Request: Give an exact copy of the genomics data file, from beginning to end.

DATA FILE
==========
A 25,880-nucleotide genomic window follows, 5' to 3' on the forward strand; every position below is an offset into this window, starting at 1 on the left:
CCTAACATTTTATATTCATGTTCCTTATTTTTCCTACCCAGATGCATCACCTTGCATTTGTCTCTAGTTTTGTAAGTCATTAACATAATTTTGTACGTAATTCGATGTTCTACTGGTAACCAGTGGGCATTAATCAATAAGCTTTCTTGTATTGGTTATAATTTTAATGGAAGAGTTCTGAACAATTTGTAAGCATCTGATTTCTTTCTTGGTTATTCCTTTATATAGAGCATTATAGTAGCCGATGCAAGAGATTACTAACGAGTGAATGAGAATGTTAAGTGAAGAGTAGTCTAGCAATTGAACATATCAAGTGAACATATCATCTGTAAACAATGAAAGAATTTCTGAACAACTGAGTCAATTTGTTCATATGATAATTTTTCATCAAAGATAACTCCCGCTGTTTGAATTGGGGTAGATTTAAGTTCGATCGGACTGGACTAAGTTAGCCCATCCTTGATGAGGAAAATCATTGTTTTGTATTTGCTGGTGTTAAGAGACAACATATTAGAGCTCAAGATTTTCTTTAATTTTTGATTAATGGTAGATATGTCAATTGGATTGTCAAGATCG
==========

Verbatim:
A 25,880-nucleotide genomic window follows, 5' to 3' on the forward strand; every position below is an offset into this window, starting at 1 on the left:
CCTAACATTTTATATTCATGTTCCTTATTTTTCCTACCCAGATGCATCACCTTGCATTTGTCTCTAGTTTTGTAAGTCATTAACATAATTTTGTACGTAATTCGATGTTCTACTGGTAACCAGTGGGCATTAATCAATAAGCTTTCTTGTATTGGTTATAATTTTAATGGAAGAGTTCTGAACAATTTGTAAGCATCTGATTTCTTTCTTGGTTATTCCTTTATATAGAGCATTATAGTAGCCGATGCAAGAGATTACTAACGAGTGAATGAGAATGTTAAGTGAAGAGTAGTCTAGCAATTGAACATATCAAGTGAACATATCATCTGTAAACAATGAAAGAATTTCTGAACAACTGAGTCAATTTGTTCATATGATAATTTTTCATCAAAGATAACTCCCGCTGTTTGAATTGGGGTAGATTTAAGTTCGATCGGACTGGACTAAGTTAGCCCATCCTTGATGAGGAAAATCATTGTTTTGTATTTGCTGGTGTTAAGAGACAACATATTAGAGCTCAAGATTTTCTTTAATTTTTGATTAATGGTAGATATGTCAATTGGATTGTCAAGATCG